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  #61  
Old 02-05-2014, 04:23 PM
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Default Re: New 42'' pompeii build in Canberra

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Originally Posted by Dan W View Post
Thanks for all of this. Must admit, the argument of lack of water absorbtion in blanket (vs vermicrete) for both curing, and if(/when) the oven gets wet is an attractive property that might mean I should go get more blanket and do away with vermicrete entirely. Given the only underfloor insulation Ive got is about 120mm of vermicrete, what thickness of blanket do you think would be sufficient to retain heat in the oven to cook for days - as that is something I definitely want to aim for.

And thanks for the reminder about the vent in the render - had forgotten about that gold idea, which I agree is a very wise addition.
G'day
The standard is 50 mm ceramic or 100 mm V-Crete ". You have 120 mm on the bottom ." Plentiful sufficiency" I'd say. Aim for 50 mm blanket any more a bonus. The stuff I used a box of 25 mm gave me 50mm over the dome.
You might find yourself spending a bit of your " beer pocket money" with the new job you'll have nothing to spend it on... Lucky bugger
Regards dave
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  #62  
Old 02-05-2014, 07:56 PM
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Default Re: New 42'' pompeii build in Canberra

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Originally Posted by cobblerdave View Post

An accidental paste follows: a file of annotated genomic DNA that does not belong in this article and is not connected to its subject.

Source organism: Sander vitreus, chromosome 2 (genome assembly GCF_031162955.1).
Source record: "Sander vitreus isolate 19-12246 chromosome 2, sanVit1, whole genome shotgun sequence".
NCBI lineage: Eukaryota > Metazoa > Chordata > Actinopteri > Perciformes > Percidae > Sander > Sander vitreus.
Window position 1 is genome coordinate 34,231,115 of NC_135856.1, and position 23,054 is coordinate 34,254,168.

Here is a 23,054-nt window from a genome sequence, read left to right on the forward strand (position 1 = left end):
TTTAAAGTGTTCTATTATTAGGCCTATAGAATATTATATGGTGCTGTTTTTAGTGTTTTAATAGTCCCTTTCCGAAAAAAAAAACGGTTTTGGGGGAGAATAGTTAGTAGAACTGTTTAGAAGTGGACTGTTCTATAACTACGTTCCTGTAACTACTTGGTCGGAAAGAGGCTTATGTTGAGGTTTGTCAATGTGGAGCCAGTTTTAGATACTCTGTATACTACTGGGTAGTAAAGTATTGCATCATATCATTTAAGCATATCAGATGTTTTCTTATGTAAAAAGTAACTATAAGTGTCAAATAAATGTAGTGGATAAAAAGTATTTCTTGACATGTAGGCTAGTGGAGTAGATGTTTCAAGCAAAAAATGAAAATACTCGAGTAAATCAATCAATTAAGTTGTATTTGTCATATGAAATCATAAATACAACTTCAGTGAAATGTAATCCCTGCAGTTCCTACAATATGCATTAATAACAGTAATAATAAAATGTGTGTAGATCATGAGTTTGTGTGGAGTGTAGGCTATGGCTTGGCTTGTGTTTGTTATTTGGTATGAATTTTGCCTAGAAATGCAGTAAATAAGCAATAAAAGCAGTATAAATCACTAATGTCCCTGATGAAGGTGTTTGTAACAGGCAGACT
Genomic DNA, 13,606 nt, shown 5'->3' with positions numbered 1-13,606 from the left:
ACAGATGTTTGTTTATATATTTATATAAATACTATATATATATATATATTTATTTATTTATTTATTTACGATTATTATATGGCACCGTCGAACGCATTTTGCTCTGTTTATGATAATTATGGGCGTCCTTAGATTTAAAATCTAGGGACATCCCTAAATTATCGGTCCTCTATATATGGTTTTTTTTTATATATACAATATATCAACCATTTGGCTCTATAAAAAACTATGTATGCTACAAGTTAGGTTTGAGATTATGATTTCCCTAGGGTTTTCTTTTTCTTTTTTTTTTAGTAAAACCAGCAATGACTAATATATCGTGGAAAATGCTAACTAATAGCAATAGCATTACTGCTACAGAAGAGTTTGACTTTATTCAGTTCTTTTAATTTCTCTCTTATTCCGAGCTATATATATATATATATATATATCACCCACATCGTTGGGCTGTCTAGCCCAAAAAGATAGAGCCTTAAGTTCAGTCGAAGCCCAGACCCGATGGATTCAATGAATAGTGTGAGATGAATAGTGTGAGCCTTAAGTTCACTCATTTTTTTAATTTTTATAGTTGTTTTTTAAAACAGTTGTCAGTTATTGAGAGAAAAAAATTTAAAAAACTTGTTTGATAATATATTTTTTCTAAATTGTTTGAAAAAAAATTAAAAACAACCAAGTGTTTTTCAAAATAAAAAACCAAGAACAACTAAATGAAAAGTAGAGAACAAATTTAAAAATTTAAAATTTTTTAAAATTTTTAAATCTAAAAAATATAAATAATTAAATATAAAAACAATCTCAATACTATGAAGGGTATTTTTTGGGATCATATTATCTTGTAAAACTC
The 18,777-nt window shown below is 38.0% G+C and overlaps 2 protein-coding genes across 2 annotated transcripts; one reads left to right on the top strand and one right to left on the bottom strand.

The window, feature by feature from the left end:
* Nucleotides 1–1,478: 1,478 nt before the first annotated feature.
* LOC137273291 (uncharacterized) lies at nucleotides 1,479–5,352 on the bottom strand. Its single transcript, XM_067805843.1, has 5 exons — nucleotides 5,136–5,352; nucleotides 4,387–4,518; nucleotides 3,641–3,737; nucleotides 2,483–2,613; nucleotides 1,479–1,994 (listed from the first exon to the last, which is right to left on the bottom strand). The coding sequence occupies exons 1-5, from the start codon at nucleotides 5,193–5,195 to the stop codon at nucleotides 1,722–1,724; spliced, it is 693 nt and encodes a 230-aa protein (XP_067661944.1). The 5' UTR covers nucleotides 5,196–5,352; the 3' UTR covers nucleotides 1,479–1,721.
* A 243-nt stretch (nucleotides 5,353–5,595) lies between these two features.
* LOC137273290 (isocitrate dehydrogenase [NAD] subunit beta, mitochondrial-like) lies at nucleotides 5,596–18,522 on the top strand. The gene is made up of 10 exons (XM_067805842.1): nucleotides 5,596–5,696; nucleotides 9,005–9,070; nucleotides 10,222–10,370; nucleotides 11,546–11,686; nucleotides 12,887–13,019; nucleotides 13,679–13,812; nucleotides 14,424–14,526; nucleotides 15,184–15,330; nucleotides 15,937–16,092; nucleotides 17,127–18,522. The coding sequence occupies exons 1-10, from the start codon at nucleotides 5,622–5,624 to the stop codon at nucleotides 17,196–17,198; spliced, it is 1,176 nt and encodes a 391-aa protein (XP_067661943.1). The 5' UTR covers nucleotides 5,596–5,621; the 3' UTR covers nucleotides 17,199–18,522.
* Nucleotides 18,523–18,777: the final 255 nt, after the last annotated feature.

G'day Dan
Congrats on the new job.... There would be a few out there that would consider it there dream occupation!
My own thoughts on the insulation. 50 mm blanket is worth roughly the same insulation value as 100 mm of V- Crete, without the water. I've helped someone with a pearl-Crete insulation layer and its a shit to work with, cheap, which is good, but you have to let the stuff dry for ages. You have a dry dome so why not trust in the ceramic insulation you have if you want more insulation add more ceramic. You can render over ceramic insulation easier than trying the v-Crete then render.
I have no thermal break it allowed me to support the rear of the chimney on the front of the dome, I don't find I have a great heat loss.
A simple way to achieve a heat break is to place a spacer, say a couple of layers of 4 mm ply. Remove later and backfill with V-Crete later. On the floor I bed a length of angle aluminum or stainless in the V-Crete to give you a more durable surface.
On curing your oven there's a section on firing your oven give that a read its tried and proven.
Hope something here might help
Great work , love the pics
Regards dave
I prefer the thermal break to be between the flue gallery and the outer decorative arch. If the gap is made of a material like vermicrete it will also act as an expansion joint so that the whole inner oven, gallery included can expand and contract completely independently from the outer shell which includes the outer decorative arch. This way you can still have your flue gallery insulated and integrated into the dome for strength and support of the chimney.
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  #63  
Old 02-06-2014, 12:49 AM
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Default Re: New 42'' pompeii build in Canberra

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Originally Posted by Dan W View Post
...
Still not entirely sure how I'll do thermal break - but will do one somehow. To achieve a "no catch" floor - which is currently immaculately flat and smooth, I Was thinking of laying a thinish (50mm wide) line of vermicrete across the inner arch entry to within about 20mm of the floor surface, and then notching a 50mm wide "trench" across the base of some floor bricks to within 20mm of the surface - but after reading comments here - sounds like that would be a good chance of cracking due to in/out temp diff and heat/cool cycle. Thoughts?

Once again, thanks for all your thoughts/advice/views/opinions - love this forum!
I did two thermal breaks